Academic journal article The Hastings Center Report

Martin Luther at the Bedside

Academic journal article The Hastings Center Report

Martin Luther at the Bedside

Article excerpt

The New England Journal of Medicine recently published a study that included data on physicians' personal beliefs about three controversial medical practices: "terminal sedation" (palliative sedation of a dying patient), abortion after failed contraception, and prescribing birth control to an adolescent without parental permission. Of the 1,144 respondents, 17 percent objected to "terminal sedation"; 52 percent objected to the abortion scenario presented; and 42 percent objected to the birth control scenario presented.

Respondents were also asked about the ethical obligations of physicians who object to any unspecified "legal medical procedure requested by a patient": 63 percent said it would be ethical for physicians to "plainly describe" their objections to the patient, 86 percent believed that the physician should provide complete information to the patient, "including information about obtaining the requested procedure," and 71 percent believed the physician should refer the patient to another provider. Then the researchers did the math: "If physicians' ideas translate into their practices ... more than 40 million Americans ... may be cared for by physicians who do not believe they are obligated to disclose information" about procedures they object to, and "nearly 100 million Americans ... may be cared for by physicians who do not believe they have an obligation to refer" such patients.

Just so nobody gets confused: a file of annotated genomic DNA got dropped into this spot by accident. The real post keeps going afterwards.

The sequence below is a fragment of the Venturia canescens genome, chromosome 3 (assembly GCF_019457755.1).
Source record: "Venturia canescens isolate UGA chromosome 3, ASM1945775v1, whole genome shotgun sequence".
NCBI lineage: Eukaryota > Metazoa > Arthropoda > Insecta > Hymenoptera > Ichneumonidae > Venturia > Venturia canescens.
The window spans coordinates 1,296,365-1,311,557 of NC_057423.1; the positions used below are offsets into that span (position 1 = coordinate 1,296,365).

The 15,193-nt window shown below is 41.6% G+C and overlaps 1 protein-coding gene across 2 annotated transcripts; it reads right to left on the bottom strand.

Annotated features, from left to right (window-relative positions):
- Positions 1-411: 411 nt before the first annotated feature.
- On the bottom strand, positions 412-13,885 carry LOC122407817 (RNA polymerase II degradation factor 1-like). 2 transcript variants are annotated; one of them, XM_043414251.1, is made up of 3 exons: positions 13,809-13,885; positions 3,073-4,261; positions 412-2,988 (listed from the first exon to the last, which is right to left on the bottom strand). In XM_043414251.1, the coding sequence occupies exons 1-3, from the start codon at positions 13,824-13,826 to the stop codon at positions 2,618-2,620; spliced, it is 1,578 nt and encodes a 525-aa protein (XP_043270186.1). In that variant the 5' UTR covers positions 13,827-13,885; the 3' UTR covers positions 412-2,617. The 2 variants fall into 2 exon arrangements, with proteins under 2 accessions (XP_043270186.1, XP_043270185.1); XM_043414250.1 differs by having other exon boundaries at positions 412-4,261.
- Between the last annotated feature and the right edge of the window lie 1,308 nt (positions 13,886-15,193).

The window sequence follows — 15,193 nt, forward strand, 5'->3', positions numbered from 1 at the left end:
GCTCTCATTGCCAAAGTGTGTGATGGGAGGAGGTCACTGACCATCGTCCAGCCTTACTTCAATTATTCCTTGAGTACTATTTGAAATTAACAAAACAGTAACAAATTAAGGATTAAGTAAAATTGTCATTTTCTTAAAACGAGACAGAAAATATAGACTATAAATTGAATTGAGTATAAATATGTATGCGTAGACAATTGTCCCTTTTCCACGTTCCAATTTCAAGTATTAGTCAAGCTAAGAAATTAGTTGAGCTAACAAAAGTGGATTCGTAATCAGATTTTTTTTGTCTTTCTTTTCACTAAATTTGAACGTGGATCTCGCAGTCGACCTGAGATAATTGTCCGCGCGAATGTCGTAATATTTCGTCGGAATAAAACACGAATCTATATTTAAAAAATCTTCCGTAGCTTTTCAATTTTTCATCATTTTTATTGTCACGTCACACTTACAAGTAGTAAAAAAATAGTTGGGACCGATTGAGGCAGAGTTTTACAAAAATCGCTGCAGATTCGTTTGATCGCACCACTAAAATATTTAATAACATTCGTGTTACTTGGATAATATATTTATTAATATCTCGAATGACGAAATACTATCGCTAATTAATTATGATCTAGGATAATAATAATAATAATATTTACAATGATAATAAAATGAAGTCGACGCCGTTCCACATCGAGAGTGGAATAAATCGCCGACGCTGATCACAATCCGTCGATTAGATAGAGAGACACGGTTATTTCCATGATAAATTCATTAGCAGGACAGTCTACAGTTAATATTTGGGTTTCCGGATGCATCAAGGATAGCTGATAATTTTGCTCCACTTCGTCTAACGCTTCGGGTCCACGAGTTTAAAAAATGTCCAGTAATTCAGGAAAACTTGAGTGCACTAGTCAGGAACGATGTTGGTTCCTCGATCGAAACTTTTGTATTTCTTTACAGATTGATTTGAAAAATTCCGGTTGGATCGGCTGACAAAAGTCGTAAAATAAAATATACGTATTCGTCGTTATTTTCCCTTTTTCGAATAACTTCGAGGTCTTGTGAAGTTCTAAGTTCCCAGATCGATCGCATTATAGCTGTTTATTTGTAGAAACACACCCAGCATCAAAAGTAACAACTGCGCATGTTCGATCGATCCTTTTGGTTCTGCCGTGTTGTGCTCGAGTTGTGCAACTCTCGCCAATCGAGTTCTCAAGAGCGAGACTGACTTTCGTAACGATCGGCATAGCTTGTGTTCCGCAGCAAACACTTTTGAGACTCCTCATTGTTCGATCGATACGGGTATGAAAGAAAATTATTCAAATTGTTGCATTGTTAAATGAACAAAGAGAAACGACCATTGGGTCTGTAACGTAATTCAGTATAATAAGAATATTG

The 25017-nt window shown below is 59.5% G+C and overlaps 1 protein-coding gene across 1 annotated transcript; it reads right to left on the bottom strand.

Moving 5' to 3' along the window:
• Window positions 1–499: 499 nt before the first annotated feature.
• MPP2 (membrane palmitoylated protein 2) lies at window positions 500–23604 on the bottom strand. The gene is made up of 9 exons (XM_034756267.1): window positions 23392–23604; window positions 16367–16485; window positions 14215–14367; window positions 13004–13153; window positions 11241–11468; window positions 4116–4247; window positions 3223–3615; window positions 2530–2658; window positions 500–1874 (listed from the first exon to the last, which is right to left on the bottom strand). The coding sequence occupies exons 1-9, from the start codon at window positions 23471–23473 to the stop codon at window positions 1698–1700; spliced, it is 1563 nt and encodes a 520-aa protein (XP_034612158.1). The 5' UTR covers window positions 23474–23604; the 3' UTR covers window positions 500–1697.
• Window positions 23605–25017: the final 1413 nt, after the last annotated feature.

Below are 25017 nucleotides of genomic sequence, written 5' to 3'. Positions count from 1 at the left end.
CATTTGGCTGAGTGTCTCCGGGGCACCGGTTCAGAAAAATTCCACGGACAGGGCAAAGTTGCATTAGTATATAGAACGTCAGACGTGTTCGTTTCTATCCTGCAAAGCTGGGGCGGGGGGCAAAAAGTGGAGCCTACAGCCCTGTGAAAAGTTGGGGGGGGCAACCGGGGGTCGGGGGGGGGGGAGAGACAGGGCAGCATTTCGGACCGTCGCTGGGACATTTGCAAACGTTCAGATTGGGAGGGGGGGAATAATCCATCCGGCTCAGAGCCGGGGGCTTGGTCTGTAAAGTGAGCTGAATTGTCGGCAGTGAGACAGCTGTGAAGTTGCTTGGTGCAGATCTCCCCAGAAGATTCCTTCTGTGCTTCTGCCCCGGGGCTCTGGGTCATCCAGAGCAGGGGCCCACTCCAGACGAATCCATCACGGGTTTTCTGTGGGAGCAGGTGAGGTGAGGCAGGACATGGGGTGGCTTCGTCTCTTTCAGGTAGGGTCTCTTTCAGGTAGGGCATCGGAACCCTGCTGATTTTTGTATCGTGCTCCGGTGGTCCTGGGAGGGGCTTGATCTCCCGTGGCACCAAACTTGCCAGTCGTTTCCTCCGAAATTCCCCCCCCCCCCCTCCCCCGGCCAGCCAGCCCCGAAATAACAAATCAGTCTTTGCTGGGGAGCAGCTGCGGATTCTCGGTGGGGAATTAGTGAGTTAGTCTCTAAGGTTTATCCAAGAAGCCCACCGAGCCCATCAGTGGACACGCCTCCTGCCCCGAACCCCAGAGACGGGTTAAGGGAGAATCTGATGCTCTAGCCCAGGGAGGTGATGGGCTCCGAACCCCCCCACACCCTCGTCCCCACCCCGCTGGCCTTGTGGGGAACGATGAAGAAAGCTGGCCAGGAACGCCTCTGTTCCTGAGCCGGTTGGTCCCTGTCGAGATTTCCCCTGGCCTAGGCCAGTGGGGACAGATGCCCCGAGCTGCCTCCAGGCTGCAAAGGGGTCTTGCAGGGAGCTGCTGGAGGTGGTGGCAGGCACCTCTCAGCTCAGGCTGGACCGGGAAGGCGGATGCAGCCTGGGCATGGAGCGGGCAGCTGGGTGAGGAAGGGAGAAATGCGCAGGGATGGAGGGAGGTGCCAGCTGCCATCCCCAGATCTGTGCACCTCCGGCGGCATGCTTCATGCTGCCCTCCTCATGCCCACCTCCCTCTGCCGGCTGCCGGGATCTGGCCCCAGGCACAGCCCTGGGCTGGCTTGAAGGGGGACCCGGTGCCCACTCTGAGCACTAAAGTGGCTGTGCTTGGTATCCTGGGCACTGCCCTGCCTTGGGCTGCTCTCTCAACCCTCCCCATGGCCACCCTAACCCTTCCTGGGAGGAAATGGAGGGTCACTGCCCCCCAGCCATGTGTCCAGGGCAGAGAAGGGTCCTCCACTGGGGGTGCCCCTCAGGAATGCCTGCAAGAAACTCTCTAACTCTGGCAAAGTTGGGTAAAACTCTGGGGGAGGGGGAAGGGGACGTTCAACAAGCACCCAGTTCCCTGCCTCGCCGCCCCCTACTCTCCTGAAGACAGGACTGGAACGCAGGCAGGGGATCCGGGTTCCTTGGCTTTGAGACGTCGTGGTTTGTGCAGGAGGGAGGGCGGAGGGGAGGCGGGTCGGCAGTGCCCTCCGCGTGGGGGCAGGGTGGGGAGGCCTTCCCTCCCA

The researchers concluded that "physicians and patients might engage in a respectful dialogue to anticipate areas of moral disagreement and to negotiate acceptable accommodations before crises develop"--a conclusion that a New York Times editorial said "lets doctors off the hook." Indeed, it is hard to imagine how a dying person, a woman with an unplanned pregnancy, or a teenager who fears pregnancy and, perhaps, her parents, would be in a good place, strategically, "to negotiate acceptable accommodations before crises develop." All three of these people may already be in crisis.

The NEJM study has other limitations, acknowledged by its authors. The physicians surveyed may have expressed objections to practices they never, in fact, are asked to perform. Their answers do not tell us what they have done, or may do, in practice. …

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